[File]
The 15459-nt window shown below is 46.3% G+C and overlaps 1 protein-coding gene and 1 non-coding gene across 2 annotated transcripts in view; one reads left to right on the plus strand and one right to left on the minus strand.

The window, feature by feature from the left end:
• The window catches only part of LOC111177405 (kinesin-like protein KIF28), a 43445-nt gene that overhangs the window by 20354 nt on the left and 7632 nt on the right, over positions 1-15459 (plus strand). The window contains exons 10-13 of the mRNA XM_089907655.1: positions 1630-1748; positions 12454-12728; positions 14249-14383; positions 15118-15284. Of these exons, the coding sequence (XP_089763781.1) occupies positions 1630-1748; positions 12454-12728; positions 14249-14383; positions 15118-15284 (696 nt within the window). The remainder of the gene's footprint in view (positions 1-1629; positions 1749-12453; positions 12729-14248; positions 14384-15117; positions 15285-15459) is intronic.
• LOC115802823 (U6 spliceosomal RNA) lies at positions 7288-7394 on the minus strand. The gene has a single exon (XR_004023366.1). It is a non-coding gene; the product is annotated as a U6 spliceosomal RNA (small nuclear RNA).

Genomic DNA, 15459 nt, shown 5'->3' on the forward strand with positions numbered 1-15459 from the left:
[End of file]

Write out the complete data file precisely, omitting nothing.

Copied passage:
The 15459-nt window shown below is 46.3% G+C and overlaps 1 protein-coding gene and 1 non-coding gene across 2 annotated transcripts in view; one reads left to right on the plus strand and one right to left on the minus strand.

The window, feature by feature from the left end:
• The window catches only part of LOC111177405 (kinesin-like protein KIF28), a 43445-nt gene that overhangs the window by 20354 nt on the left and 7632 nt on the right, over positions 1-15459 (plus strand). The window contains exons 10-13 of the mRNA XM_089907655.1: positions 1630-1748; positions 12454-12728; positions 14249-14383; positions 15118-15284. Of these exons, the coding sequence (XP_089763781.1) occupies positions 1630-1748; positions 12454-12728; positions 14249-14383; positions 15118-15284 (696 nt within the window). The remainder of the gene's footprint in view (positions 1-1629; positions 1749-12453; positions 12729-14248; positions 14384-15117; positions 15285-15459) is intronic.
• LOC115802823 (U6 spliceosomal RNA) lies at positions 7288-7394 on the minus strand. The gene has a single exon (XR_004023366.1). It is a non-coding gene; the product is annotated as a U6 spliceosomal RNA (small nuclear RNA).

Genomic DNA, 15459 nt, shown 5'->3' on the forward strand with positions numbered 1-15459 from the left: